In probability theory and statistics, the Jensen–Shannon divergence is a method of measuring the similarity between two probability distributions. It is also known as information radius (IRad) or total divergence to the average. It is based on the Kullback–Leibler divergence, with some notable (and useful) differences, including that it is symmetric and it is always a finite value. The square root of the Jensen–Shannon divergence is a metric often referred to as JensenShannon distance.
Consider the set
M
+
1
(
A
)
of probability distributions where A is a set provided with some σalgebra of measurable subsets. In particular we can take A to be a finite or countable set with all subsets being measurable.
The Jensen–Shannon divergence (JSD)
M
+
1
(
A
)
×
M
+
1
(
A
)
→
[
0
,
∞
)
is a symmetrized and smoothed version of the Kullback–Leibler divergence
D
(
P
∥
Q
)
. It is defined by
J
S
D
(
P
∥
Q
)
=
1
2
D
(
P
∥
M
)
+
1
2
D
(
Q
∥
M
)
where
M
=
1
2
(
P
+
Q
)
A more general definition, allowing for the comparison of more than two probability distributions, is:
J
S
D
π
1
,
…
,
π
n
(
P
1
,
P
2
,
…
,
P
n
)
=
H
(
∑
i
=
1
n
π
i
P
i
)
−
∑
i
=
1
n
π
i
H
(
P
i
)
where
π
1
,
…
,
π
n
are weights that are selected for the probability distributions
P
1
,
P
2
,
…
,
P
n
and
H
(
P
)
is the Shannon entropy for distribution
P
. For the twodistribution case described above,
P
1
=
P
,
P
2
=
Q
,
π
1
=
π
2
=
1
2
.
The Jensen–Shannon divergence is bounded by 1 for two probability distributions, given that one uses the base 2 logarithm.
0
≤
J
S
D
(
P
∥
Q
)
≤
1
For log base e, or ln, which is commonly used in statistical thermodynamics, the upper bound is ln(2):
0
≤
J
S
D
(
P
∥
Q
)
≤
ln
(
2
)
A more general bounds, the Jensen–Shannon divergence is bounded by log2(n) for more than two probability distributions, given that one uses the base 2 logarithm.
0
≤
J
S
D
π
1
,
…
,
π
n
(
P
1
,
P
2
,
…
,
P
n
)
≤
log
2
(
n
)
The Jensen–Shannon divergence is the mutual information between a random variable
X
associated to a mixture distribution between
P
and
Q
and the binary indicator variable
Z
that is used to switch between
P
and
Q
to produce the mixture. Let
X
be some abstract function on the underlying set of events that discriminates well between events, and choose the value of
X
according to
P
if
Z
=
0
and according to
Q
if
Z
=
1
. That is, we are choosing
X
according to the probability measure
M
=
(
P
+
Q
)
/
2
, and its distribution is the mixture distribution. We compute
I
(
X
;
Z
)
=
H
(
X
)
−
H
(
X

Z
)
=
−
∑
M
log
M
+
1
2
[
∑
P
log
P
+
∑
Q
log
Q
]
=
−
∑
P
2
log
M
−
∑
Q
2
log
M
+
1
2
[
∑
P
log
P
+
∑
Q
log
Q
]
=
1
2
∑
P
(
log
P
−
log
M
)
+
1
2
∑
Q
(
log
Q
−
log
M
)
=
J
S
D
(
P
∥
Q
)
It follows from the above result that the Jensen–Shannon divergence is bounded by 0 and 1 because mutual information is nonnegative and bounded by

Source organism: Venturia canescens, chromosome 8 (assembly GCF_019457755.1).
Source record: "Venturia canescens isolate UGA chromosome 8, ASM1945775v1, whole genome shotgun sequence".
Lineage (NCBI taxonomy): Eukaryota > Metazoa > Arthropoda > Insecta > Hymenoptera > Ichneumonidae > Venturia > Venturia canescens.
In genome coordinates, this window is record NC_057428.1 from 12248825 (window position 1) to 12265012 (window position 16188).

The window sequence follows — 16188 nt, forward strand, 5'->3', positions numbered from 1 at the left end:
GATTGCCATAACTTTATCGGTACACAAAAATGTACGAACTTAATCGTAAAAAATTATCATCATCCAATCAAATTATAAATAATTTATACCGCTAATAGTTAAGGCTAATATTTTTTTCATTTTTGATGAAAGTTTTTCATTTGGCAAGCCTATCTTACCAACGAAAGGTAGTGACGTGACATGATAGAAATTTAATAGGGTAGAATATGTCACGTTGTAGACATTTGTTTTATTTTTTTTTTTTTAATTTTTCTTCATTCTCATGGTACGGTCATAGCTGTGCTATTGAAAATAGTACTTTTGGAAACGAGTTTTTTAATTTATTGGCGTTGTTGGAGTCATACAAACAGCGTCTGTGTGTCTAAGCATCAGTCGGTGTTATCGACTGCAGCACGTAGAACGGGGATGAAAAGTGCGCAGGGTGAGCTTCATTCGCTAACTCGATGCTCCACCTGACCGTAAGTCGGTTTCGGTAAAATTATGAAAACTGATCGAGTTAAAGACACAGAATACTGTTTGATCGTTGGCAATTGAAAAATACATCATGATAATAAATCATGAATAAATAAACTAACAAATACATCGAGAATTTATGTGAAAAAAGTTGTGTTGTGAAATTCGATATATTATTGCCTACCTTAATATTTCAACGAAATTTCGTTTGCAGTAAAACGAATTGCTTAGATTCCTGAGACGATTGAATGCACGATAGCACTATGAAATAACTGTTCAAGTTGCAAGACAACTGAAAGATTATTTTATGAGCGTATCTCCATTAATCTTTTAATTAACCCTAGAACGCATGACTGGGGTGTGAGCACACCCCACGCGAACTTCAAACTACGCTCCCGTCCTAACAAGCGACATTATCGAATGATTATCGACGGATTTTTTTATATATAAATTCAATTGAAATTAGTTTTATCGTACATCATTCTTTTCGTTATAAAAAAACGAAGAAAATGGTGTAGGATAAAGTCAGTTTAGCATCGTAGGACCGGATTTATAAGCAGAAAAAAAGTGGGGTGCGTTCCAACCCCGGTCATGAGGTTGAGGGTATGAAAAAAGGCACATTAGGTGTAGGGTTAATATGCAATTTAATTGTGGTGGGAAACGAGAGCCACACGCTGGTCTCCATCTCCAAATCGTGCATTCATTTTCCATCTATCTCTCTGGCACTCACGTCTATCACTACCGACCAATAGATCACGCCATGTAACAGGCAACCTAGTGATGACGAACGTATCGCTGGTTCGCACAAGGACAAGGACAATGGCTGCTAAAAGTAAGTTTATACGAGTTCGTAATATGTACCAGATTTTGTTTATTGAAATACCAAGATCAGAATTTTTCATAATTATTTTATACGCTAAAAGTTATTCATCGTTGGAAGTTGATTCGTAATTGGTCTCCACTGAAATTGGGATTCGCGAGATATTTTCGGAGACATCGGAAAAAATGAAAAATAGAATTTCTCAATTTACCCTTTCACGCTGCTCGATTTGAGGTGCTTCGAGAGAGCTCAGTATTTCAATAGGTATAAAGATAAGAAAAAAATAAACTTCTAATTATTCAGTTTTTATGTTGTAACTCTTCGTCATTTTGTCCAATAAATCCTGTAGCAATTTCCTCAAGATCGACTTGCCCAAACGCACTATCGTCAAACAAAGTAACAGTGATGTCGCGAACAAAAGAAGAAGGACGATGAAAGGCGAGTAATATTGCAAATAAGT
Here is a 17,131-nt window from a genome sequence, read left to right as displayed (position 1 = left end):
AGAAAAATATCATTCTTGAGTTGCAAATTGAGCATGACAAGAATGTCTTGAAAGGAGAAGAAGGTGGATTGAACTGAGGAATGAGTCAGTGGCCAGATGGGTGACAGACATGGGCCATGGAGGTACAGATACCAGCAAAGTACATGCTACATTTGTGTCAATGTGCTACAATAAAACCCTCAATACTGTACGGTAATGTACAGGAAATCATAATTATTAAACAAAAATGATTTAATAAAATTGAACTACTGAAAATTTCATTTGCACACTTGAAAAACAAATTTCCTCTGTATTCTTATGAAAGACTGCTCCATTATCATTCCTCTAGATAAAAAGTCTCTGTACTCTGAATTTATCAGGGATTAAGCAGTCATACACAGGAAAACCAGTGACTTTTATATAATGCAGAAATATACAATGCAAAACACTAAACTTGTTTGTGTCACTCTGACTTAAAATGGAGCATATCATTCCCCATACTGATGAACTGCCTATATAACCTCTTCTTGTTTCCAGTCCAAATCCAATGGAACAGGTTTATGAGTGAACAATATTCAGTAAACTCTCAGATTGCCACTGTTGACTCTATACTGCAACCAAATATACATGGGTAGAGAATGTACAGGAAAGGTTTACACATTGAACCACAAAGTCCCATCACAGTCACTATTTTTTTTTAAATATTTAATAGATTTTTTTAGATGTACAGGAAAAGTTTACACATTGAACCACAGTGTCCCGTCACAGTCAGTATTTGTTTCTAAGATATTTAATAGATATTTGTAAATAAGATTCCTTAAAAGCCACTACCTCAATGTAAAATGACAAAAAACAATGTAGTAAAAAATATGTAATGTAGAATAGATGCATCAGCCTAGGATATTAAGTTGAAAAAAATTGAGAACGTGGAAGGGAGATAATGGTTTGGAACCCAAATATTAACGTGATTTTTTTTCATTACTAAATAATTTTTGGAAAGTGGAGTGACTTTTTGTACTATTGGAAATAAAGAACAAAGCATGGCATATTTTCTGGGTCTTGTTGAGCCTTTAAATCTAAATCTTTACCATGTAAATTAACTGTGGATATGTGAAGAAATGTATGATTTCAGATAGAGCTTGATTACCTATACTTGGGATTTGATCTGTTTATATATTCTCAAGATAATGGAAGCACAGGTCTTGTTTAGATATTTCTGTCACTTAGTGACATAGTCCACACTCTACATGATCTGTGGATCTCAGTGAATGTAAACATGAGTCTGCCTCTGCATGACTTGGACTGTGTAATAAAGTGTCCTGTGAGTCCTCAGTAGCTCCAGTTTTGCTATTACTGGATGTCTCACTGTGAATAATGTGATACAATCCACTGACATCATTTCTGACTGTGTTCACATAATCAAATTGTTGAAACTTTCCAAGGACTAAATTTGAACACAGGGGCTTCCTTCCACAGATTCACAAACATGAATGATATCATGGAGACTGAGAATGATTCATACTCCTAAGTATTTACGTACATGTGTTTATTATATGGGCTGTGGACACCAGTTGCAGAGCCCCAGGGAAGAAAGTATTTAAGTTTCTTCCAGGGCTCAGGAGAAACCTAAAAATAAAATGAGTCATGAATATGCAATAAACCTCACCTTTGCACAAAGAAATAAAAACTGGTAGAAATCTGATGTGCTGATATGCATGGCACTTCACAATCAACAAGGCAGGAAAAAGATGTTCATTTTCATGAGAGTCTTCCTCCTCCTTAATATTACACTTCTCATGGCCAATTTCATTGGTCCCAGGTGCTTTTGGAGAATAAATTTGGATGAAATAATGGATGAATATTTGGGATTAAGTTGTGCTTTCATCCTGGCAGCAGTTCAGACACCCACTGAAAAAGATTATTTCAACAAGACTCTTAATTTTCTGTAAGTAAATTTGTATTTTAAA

H
(
Z
)
=
1
. The JSD is not always bounded by 0 and 1: the upper limit of 1 arises here because we are considering the specific case involving the binary variable
Z
.
One can apply the same principle to a joint distribution and the product of its two marginal distribution (in analogy to Kullback–Leibler divergence and mutual information) and to measure how reliably one can decide if a given response comes from the joint distribution or the product distribution—subject to the assumption that these are the only two possibilities.
The generalization of probability distributions on density matrices allows to define quantum Jensen–Shannon divergence (QJSD). It is defined for a set of density matrices
(
ρ
1
,
…
,
ρ
n
)
and a probability distribution
π
=
(
π
1
,
…
,
π
n
)
as
Q
J
S
D
(
ρ
1
,
…
,
ρ
n
)
=
S
(
∑
i
=
1
n
π
i
ρ
i
)
−
∑
i
=
1
n
π
i
S
(
ρ
i
)
where
S
(
ρ
)
is the von Neumann entropy of
ρ
. This quantity was introduced in quantum information theory, where it is called the Holevo information: it gives the upper bound for amount of classical information encoded by the quantum states
(
ρ
1
,
…
,
ρ
n
)
under the prior distribution
π
(see Holevo's theorem). Quantum Jensen–Shannon divergence for
π
=
(
1
2
,
1
2
)
and two density matrices is a symmetric function, everywhere defined, bounded and equal to zero only if two density matrices are the same. It is a square of a metric for pure states but it is unknown whether the metric property holds in general. The Bures metric is closely related to the quantum JS divergence; it is the quantum analog of the Fisher information metric.
The Jensen–Shannon divergence has been applied in bioinformatics and genome comparison, in protein surface comparison, in the social sciences, in the quantitative study of history, and in machine learning.